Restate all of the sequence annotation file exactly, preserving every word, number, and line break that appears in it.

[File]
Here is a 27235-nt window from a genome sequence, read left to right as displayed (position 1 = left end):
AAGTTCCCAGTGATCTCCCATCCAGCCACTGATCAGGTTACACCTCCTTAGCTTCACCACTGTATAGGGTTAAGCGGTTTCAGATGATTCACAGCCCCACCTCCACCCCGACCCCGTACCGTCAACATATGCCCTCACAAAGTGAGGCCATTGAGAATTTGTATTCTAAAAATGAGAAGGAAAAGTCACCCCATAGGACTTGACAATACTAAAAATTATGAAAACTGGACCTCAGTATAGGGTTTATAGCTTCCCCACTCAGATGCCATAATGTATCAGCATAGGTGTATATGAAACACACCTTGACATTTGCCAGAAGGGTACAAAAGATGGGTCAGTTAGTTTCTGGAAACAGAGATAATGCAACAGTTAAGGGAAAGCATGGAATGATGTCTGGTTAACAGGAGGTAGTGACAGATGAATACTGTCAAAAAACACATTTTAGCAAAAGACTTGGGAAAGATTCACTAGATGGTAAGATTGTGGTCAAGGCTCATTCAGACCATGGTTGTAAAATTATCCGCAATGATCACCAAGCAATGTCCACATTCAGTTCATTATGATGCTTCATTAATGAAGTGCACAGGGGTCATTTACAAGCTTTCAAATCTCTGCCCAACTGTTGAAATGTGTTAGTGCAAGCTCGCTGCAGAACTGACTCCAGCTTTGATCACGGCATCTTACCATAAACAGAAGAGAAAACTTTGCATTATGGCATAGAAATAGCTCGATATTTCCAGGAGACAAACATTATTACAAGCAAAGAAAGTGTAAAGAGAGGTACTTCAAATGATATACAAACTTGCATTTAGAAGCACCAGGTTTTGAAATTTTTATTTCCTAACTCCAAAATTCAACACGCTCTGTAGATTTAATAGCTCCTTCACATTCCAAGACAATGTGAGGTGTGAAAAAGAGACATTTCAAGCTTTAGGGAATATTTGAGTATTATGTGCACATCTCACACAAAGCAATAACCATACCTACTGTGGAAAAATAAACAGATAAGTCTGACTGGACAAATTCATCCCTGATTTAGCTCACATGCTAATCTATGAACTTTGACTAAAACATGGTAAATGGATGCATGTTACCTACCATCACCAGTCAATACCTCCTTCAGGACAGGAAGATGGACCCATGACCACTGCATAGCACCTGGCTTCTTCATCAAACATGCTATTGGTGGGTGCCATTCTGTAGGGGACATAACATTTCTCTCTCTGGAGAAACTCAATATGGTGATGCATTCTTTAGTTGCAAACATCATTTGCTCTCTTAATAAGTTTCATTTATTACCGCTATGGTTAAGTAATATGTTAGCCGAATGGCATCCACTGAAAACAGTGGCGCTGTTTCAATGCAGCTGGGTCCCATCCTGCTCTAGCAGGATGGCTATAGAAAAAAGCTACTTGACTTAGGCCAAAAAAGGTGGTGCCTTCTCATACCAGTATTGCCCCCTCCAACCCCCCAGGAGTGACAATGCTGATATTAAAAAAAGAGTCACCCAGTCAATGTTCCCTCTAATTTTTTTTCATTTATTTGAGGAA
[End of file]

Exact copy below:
Here is a 27235-nt window from a genome sequence, read left to right as displayed (position 1 = left end):
AAGTTCCCAGTGATCTCCCATCCAGCCACTGATCAGGTTACACCTCCTTAGCTTCACCACTGTATAGGGTTAAGCGGTTTCAGATGATTCACAGCCCCACCTCCACCCCGACCCCGTACCGTCAACATATGCCCTCACAAAGTGAGGCCATTGAGAATTTGTATTCTAAAAATGAGAAGGAAAAGTCACCCCATAGGACTTGACAATACTAAAAATTATGAAAACTGGACCTCAGTATAGGGTTTATAGCTTCCCCACTCAGATGCCATAATGTATCAGCATAGGTGTATATGAAACACACCTTGACATTTGCCAGAAGGGTACAAAAGATGGGTCAGTTAGTTTCTGGAAACAGAGATAATGCAACAGTTAAGGGAAAGCATGGAATGATGTCTGGTTAACAGGAGGTAGTGACAGATGAATACTGTCAAAAAACACATTTTAGCAAAAGACTTGGGAAAGATTCACTAGATGGTAAGATTGTGGTCAAGGCTCATTCAGACCATGGTTGTAAAATTATCCGCAATGATCACCAAGCAATGTCCACATTCAGTTCATTATGATGCTTCATTAATGAAGTGCACAGGGGTCATTTACAAGCTTTCAAATCTCTGCCCAACTGTTGAAATGTGTTAGTGCAAGCTCGCTGCAGAACTGACTCCAGCTTTGATCACGGCATCTTACCATAAACAGAAGAGAAAACTTTGCATTATGGCATAGAAATAGCTCGATATTTCCAGGAGACAAACATTATTACAAGCAAAGAAAGTGTAAAGAGAGGTACTTCAAATGATATACAAACTTGCATTTAGAAGCACCAGGTTTTGAAATTTTTATTTCCTAACTCCAAAATTCAACACGCTCTGTAGATTTAATAGCTCCTTCACATTCCAAGACAATGTGAGGTGTGAAAAAGAGACATTTCAAGCTTTAGGGAATATTTGAGTATTATGTGCACATCTCACACAAAGCAATAACCATACCTACTGTGGAAAAATAAACAGATAAGTCTGACTGGACAAATTCATCCCTGATTTAGCTCACATGCTAATCTATGAACTTTGACTAAAACATGGTAAATGGATGCATGTTACCTACCATCACCAGTCAATACCTCCTTCAGGACAGGAAGATGGACCCATGACCACTGCATAGCACCTGGCTTCTTCATCAAACATGCTATTGGTGGGTGCCATTCTGTAGGGGACATAACATTTCTCTCTCTGGAGAAACTCAATATGGTGATGCATTCTTTAGTTGCAAACATCATTTGCTCTCTTAATAAGTTTCATTTATTACCGCTATGGTTAAGTAATATGTTAGCCGAATGGCATCCACTGAAAACAGTGGCGCTGTTTCAATGCAGCTGGGTCCCATCCTGCTCTAGCAGGATGGCTATAGAAAAAAGCTACTTGACTTAGGCCAAAAAAGGTGGTGCCTTCTCATACCAGTATTGCCCCCTCCAACCCCCCAGGAGTGACAATGCTGATATTAAAAAAAGAGTCACCCAGTCAATGTTCCCTCTAATTTTTTTTCATTTATTTGAGGAA